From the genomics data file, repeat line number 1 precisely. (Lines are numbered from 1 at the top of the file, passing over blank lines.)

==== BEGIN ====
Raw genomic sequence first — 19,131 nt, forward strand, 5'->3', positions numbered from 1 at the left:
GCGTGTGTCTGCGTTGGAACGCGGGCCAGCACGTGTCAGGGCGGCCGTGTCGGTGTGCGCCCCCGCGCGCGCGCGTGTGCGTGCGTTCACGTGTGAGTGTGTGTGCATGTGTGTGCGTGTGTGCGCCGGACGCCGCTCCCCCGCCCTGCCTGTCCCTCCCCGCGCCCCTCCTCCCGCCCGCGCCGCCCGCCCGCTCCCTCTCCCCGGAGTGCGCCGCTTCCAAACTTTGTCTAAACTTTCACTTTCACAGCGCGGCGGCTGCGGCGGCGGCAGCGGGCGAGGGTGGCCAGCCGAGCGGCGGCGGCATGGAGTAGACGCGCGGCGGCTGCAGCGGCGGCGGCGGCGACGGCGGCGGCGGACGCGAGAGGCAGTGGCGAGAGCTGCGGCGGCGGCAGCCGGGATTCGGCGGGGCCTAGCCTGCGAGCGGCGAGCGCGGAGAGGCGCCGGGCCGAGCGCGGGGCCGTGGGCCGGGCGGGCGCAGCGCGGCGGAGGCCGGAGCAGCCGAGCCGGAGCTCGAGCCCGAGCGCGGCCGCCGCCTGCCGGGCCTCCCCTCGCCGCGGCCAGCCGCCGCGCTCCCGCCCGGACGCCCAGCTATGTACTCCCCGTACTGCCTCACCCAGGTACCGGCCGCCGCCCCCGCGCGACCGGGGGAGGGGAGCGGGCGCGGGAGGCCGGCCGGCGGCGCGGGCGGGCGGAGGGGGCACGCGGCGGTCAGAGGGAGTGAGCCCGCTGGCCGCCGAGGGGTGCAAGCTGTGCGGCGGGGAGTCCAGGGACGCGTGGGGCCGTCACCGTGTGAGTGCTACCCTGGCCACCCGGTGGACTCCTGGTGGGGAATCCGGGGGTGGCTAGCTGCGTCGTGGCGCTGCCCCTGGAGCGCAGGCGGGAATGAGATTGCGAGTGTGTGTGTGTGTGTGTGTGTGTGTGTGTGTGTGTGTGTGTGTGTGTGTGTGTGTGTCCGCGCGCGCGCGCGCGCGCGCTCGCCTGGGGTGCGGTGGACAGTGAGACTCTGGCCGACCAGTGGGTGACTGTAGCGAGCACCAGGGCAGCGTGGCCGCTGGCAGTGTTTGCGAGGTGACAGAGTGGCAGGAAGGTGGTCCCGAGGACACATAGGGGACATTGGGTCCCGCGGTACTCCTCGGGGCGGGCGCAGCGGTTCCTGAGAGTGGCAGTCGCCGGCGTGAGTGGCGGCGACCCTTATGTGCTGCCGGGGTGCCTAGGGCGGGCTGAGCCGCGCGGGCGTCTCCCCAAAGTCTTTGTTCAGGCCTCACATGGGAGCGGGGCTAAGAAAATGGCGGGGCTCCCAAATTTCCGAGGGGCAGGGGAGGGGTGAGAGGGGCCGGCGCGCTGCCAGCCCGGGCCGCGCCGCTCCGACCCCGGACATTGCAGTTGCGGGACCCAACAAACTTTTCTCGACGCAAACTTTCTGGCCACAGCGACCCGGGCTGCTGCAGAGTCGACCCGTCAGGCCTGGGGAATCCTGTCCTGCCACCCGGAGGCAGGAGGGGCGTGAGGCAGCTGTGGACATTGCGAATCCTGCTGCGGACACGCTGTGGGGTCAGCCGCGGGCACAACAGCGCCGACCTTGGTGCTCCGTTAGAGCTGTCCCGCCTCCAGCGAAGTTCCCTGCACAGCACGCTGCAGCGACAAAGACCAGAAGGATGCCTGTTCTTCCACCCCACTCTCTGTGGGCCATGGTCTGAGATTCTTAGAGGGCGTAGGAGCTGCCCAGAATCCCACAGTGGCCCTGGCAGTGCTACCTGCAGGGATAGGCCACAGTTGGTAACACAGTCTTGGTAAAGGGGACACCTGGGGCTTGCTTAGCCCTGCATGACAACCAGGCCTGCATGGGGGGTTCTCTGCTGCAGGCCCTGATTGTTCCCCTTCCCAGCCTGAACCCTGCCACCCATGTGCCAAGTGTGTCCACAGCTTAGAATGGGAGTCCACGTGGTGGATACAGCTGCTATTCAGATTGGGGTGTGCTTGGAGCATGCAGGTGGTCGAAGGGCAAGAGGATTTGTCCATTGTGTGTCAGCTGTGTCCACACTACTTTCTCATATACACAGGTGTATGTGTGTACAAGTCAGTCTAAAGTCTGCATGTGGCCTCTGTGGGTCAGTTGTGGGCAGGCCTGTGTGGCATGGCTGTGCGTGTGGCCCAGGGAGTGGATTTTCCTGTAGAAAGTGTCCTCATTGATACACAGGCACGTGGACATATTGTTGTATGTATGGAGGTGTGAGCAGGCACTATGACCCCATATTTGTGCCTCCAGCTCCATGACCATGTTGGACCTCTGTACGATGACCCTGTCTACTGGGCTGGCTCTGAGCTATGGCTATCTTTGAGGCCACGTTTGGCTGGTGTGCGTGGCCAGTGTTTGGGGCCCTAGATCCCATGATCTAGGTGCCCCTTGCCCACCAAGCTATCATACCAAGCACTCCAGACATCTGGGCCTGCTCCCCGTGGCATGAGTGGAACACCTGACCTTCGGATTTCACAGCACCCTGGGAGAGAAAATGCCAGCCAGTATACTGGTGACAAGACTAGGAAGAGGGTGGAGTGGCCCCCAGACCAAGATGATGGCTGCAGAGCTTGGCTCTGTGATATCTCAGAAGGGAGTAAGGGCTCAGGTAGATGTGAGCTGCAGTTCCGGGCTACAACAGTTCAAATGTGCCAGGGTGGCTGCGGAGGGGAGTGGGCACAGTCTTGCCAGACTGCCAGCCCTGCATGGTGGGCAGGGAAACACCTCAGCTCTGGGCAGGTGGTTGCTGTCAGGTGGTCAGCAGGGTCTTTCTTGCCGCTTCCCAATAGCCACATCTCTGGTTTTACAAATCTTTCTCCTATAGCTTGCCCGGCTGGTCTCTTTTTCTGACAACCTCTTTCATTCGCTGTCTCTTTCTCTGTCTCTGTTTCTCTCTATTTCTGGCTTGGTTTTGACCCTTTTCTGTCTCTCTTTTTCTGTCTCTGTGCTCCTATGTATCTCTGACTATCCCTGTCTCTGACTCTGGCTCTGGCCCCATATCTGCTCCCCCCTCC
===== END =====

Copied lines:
Raw genomic sequence first — 19,131 nt, forward strand, 5'->3', positions numbered from 1 at the left: